No musical has sparked more interest in the history of America’s founding than Lin-Manuel Miranda’s “Hamilton.”
So much so that four and a half years after it opened at New York’s Richard Rodgers Theatre, even mid-week matinee tickets start at $300—if you can get them.
But not only did Sharon Springs Central School sophomore and juniors get to see firsthand what all the fuss was about last Wednesday, they also got to see two of their classmates perform their own “Hamilton” piece on the same stage that made writer and actor Lin-Manuel Miranda’s a household name.
Isabella Schuler and Jillian Bent’s “After the Dual,” was one of 13 acts selected to be performed on Broadway through a Hamilton Education Program created by the Gilder Lehrman Institute in New York City that included classroom lessons on primary sourcing, student performances, and $10 tickets to a Broadway performance of the smash rap, hip hop, and R &B hit.
“I’m obsessed with “Hamilton”,” said Jillian, who like Bella, saw the musical on the Proctor’s stage in 2018.
“The story, the music…it’s just a part of my life. As soon as I heard about this, I knew what an opportunity it was and I told Bella ‘We’re doing this.””
Bella didn’t need any convincing; she’s had roles in a handful of SSCS musicals and after performing there, she knows she wants to be on Broadway.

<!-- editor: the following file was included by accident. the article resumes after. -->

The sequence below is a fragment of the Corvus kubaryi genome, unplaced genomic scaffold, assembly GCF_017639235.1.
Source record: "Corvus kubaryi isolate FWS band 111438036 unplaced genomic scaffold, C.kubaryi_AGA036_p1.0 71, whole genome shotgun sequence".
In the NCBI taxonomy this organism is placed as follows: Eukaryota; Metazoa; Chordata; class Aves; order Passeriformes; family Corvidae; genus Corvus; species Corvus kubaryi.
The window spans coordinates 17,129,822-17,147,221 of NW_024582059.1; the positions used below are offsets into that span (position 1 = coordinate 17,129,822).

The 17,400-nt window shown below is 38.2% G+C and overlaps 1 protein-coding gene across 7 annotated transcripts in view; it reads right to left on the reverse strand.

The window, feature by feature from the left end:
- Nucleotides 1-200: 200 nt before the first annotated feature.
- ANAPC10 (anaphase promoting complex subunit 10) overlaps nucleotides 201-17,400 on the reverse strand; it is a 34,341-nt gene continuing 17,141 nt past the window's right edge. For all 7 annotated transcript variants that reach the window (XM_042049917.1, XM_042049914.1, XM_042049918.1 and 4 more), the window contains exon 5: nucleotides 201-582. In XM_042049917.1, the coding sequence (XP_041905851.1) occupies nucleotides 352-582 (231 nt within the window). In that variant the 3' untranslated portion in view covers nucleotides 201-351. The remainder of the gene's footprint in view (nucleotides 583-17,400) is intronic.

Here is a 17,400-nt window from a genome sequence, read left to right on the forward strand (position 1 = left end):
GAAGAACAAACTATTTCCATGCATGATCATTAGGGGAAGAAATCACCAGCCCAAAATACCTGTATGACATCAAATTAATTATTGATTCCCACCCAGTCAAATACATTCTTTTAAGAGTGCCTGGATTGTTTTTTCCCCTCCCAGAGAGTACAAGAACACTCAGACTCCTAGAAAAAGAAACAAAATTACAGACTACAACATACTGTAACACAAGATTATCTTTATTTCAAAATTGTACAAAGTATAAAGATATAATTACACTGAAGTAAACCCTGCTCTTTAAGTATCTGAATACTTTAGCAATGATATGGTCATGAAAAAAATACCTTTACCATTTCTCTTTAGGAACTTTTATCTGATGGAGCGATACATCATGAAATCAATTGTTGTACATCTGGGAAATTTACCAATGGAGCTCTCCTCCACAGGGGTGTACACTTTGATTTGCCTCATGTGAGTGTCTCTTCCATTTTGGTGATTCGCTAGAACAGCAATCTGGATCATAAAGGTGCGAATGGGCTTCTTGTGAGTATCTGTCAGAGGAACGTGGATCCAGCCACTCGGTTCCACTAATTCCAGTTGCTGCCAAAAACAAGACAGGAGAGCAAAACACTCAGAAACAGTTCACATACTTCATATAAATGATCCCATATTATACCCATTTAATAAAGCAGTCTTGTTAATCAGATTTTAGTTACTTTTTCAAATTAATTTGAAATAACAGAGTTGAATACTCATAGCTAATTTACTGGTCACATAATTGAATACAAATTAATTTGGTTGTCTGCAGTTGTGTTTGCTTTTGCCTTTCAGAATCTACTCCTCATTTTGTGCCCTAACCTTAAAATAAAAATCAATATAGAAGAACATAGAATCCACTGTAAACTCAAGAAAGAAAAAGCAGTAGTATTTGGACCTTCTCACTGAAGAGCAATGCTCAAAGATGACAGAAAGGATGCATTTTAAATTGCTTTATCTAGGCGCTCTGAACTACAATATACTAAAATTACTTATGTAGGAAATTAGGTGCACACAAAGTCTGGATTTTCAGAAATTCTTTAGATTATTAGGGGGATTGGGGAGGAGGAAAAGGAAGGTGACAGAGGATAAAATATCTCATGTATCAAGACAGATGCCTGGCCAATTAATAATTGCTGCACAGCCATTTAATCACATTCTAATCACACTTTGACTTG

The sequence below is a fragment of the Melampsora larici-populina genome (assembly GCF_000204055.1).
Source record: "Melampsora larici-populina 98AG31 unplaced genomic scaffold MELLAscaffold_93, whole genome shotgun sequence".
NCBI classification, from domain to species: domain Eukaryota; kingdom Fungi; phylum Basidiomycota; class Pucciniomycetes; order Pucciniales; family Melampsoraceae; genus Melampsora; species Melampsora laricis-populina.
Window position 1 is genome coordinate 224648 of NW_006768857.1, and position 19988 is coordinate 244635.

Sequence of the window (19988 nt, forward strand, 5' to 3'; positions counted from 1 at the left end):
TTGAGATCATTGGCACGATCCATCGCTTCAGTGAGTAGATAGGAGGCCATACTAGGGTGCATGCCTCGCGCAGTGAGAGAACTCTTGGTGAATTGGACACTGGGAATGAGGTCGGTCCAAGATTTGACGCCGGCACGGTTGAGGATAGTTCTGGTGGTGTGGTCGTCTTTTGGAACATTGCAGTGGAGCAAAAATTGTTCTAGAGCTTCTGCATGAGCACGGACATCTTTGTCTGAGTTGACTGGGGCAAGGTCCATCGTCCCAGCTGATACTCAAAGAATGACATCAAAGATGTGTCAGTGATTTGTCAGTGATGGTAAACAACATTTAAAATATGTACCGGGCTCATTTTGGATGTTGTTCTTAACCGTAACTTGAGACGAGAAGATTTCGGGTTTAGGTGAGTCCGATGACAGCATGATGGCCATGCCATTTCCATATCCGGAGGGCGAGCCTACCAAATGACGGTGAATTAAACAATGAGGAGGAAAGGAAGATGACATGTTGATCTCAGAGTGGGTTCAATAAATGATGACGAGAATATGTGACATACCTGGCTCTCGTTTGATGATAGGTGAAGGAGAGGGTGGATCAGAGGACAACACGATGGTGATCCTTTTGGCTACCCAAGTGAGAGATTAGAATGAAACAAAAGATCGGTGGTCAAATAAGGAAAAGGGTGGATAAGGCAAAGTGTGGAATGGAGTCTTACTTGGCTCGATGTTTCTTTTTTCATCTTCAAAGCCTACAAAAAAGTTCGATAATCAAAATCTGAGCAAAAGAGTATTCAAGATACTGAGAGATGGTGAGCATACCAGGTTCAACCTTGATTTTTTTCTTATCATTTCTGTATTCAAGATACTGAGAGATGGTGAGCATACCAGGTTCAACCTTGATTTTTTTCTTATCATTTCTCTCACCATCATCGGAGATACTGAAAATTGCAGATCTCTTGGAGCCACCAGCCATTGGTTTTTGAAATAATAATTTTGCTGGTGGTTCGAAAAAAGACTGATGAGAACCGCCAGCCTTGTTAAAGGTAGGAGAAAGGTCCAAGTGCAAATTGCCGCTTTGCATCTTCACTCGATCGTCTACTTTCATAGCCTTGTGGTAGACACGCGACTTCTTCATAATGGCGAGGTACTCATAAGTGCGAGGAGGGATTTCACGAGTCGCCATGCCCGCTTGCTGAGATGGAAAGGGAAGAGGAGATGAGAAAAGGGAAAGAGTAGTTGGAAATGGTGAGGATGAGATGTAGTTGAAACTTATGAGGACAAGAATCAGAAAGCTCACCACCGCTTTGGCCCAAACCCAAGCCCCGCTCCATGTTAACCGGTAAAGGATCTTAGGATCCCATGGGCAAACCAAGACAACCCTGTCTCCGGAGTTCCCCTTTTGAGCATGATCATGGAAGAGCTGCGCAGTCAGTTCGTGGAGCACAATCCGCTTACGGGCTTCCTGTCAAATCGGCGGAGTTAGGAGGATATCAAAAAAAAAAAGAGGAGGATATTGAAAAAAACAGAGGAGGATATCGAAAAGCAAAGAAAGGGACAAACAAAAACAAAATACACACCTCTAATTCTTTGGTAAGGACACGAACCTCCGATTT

“It also taught me that I can really get engaged in history,” she said. “The story of immigrants that Hamilton tells…it really hit home for me.”
The Gilder Lehrman Institute’s Hamilton Education Program was created for Title 1-eligible schools; Superintendent Pat Green stumbled upon it while looking for opportunities to expose students to a different kind of history and so far, he believes SSCS is the only Capital Region School to have taken part in it.
“It was an amazing opportunity to introduce our kids to history in a way they never thought about,” Mr. Green said.
“We never thought we’d end up with two of our students performing…They did a fantastic job and we’re very, very proud of them.”
All of the participating SSCS students put together some sort of two-minute performance piece; a committee chose Bella’s and Jillian’s to advance and after viewing a video of it, the Lehrman team agreed.
Typical teenagers, they said, they procrastinated, putting the piece, which reflects on Aaron Burr’s mental state after shooting Alexander Hamilton in that famous duel, together in just four of five days.
“We work well under pressure,” Jillian said.
Jillian is a state officer in FBLA and used to public appearances—but not performing on stage.
The fact that she had nothing to lose, made it easier, she said; there weren’t as many butterflies as normal.
Bella, on the other hand, was “all nerves”—until the show started.
“Then I felt at home,” she said. “It was the most natural thing in the world. Afterwards, kids were patting us on the back…yelling our names. It was great to have our school there.”
For Mr. Green, he said Isabella’s and Jillian;s success only shows what SSCS kids can do when given the opportunity.
Music teacher Sylvia Letteron, who worked with the two girls and was also one of those who made the trip, agreed.
“It was definitely a career highlight,” she said. “Having these students chosen to do their piece on the Broadway stage of Hamilton is an affirmation of what we as teachers strive to accomplish.
“It’s a validation of hard work, creativity, and technical training. And it’s such a pleasure to see our students succeed.”